Food Safety Magazine

TESTING | February/March 2013

Modern Analysis of Chemical Contaminants in Food

By Katerina Mastovska, Ph.D.

Modern Analysis of Chemical Contaminants in Food

Chemical contaminants may occur in our food from various sources. They typically pose a health concern, resulting in strict regulations of their levels by national governments and internationally by the Codex Alimentarius Commission. Therefore, analysis of relevant chemical contaminants is an essential part of food safety testing programs to ensure consumer safety and compliance with regulatory limits. Modern analytical techniques can determine known chemical contaminants in complex food matrices at very low concentration levels. Moreover, they can also help discover and identify new or unexpected chemical contaminants.

Sources of Chemical Contaminants in Food
Chemical contaminants can be present in foods mainly as a result of the use of agrochemicals, such as residues of pesticides and veterinary drugs, contamination from environmental sources (water, air or soil pollution), cross-contamination or formation during food processing, migration from food packaging materials, presence or contamination by natural toxins or use of unapproved food additives and adulterants.

Pesticide Residues
The use of pesticides, such as insecticides, fungicides or herbicides, has become an integral part of modern agriculture to increase crop yields and quality by controlling various pests, diseases and weeds. Registration of new pesticides is a strictly regulated process that evaluates their toxicity and environmental fate, and sets maximum residue limits (tolerances) in raw and processed commodities. There are over 1,400 known pesticides. Some of them should no longer be used but may still be present in the environment. Older pesticides are being reevaluated based on currently available scientific data.  

Approved uses of pesticides following Good Agricultural Practices should result in pesticide residues below maximum residue limits established in a given country. However, global sourcing of raw commodities and global distribution of food products complicate the situation because pesticide registrations, uses and limits can be and are different in different countries. Consequently, an approved use in one country may result in an illegal pesticide residue in a food imported into another country, such as the recent case of the fungicide carbendazim in orange juice imported into the United States from Brazil. Furthermore, pesticides can be misused or present in food due to contamination during application (spray drift), storage or transportation or from environmental sources, such as contaminated water or soil.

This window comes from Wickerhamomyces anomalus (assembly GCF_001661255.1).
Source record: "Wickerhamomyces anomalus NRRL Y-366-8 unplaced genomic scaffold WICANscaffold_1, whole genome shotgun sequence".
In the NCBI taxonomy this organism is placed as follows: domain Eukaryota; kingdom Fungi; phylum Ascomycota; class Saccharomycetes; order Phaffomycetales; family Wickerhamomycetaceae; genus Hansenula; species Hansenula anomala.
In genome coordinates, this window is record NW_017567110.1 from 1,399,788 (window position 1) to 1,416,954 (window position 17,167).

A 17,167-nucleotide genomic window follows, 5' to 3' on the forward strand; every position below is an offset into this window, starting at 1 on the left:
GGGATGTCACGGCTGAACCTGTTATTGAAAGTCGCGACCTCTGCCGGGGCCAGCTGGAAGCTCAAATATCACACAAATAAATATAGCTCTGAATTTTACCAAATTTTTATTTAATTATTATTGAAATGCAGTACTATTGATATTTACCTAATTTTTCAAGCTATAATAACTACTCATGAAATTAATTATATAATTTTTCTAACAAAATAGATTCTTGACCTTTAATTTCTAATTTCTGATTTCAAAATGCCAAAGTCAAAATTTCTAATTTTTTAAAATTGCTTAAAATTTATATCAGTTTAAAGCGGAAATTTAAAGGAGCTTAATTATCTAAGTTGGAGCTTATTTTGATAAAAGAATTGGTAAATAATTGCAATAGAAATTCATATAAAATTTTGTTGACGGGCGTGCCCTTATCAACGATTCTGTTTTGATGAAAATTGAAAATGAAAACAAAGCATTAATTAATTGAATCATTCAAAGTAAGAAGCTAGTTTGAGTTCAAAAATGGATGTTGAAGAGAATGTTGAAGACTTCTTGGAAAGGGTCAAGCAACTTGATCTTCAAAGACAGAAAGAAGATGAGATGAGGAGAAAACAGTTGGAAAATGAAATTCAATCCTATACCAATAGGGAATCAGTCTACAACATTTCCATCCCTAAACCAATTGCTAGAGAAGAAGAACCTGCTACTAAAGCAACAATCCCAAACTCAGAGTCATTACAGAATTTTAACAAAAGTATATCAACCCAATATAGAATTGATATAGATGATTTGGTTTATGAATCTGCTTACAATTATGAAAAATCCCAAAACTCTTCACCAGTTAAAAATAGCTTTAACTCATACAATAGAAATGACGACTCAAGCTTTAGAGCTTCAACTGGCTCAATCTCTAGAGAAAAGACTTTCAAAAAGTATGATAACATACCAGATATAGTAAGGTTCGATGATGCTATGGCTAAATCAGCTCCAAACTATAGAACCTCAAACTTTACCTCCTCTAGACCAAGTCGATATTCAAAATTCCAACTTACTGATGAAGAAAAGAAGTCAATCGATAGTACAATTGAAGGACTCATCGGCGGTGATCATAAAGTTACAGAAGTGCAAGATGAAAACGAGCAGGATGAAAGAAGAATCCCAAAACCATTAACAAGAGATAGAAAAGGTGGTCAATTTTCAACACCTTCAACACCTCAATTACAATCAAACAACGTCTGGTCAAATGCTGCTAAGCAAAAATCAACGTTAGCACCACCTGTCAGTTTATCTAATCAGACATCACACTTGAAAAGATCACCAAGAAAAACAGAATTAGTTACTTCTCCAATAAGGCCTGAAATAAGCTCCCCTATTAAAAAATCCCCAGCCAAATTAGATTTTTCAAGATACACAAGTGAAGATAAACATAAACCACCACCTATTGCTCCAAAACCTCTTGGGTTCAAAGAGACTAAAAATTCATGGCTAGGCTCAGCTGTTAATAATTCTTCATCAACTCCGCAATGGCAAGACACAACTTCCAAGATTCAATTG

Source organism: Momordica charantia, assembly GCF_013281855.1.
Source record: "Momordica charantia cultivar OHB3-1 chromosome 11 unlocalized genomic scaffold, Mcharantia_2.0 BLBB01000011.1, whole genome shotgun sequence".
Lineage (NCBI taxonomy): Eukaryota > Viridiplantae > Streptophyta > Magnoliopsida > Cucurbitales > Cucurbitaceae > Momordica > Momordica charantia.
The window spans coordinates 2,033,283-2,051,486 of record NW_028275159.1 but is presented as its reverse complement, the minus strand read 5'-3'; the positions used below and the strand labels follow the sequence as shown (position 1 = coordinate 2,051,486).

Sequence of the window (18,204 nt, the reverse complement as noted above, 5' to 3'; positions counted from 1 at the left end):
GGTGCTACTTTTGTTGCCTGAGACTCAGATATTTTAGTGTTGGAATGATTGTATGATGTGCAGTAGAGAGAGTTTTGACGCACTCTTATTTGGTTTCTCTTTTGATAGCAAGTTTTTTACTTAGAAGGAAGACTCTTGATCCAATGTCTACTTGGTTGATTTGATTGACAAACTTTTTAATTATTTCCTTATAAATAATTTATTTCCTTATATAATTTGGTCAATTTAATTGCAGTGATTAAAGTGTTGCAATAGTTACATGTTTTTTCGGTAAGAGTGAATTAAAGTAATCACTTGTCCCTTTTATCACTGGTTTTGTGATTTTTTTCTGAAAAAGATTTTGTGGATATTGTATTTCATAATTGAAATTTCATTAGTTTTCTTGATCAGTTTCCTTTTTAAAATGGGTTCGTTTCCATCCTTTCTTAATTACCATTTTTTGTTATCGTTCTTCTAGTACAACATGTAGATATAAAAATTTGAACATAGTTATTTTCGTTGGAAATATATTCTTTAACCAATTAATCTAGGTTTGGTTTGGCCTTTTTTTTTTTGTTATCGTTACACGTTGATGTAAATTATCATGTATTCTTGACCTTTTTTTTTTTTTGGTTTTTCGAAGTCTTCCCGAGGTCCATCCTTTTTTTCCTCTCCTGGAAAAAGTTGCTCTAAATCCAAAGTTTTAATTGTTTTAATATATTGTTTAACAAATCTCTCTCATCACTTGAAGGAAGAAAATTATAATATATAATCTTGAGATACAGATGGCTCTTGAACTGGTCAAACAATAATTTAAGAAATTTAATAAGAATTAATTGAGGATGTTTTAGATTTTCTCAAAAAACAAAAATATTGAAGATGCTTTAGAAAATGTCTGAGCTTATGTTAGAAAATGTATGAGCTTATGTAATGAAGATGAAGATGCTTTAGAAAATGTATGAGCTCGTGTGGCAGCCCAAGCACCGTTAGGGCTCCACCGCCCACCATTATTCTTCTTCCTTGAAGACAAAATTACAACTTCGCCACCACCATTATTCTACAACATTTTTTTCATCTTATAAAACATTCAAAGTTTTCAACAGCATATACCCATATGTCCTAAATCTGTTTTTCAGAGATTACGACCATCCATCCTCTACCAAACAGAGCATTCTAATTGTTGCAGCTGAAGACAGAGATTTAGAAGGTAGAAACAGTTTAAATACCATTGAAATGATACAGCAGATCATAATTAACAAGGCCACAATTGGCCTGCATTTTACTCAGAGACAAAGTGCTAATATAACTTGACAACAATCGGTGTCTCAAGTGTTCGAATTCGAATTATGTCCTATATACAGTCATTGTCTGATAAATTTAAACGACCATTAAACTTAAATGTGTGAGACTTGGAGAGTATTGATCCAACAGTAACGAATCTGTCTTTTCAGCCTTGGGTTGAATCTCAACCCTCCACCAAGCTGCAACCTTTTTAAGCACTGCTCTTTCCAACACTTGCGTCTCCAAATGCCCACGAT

Veterinary Drug Residues
Similar to pesticides, veterinary drugs are agrochemicals that undergo a thorough registration process, resulting in setting of their maximum residue limits/tolerances in animal-derived foods. The major classes of veterinary drugs include antibiotics, anthelmintics, coccidiostats, nonsteroidal anti-inflammatory drugs, sedatives, corticosteroids, beta-agonists and anabolic hormones. These drugs, which are administered to live animals, can remain as residues in animal tissues. Liver and kidney are highly susceptible to residues given their biological function.

Certain antibiotics, such as penicillin, can cause severe allergic reactions in sensitive individuals, which is an important reason for enforcing their residue limits in foods of animal origin. Another important justification for limiting antibiotic usage in food-producing animals is to reduce the risk of pathogenic microorganisms becoming resistant to antibiotics. Most veterinary drugs are not of acute toxicological concern, but some substances, such as nitrofurans, chloramphenicol, clenbuterol and diethylstilbestrol, have been banned in most countries due to their carcinogenicity. Concern about endocrine-disrupting effects has become another reason for regulation of certain veterinary drugs, such as beta-agonists and hormones.

Environmental Contaminants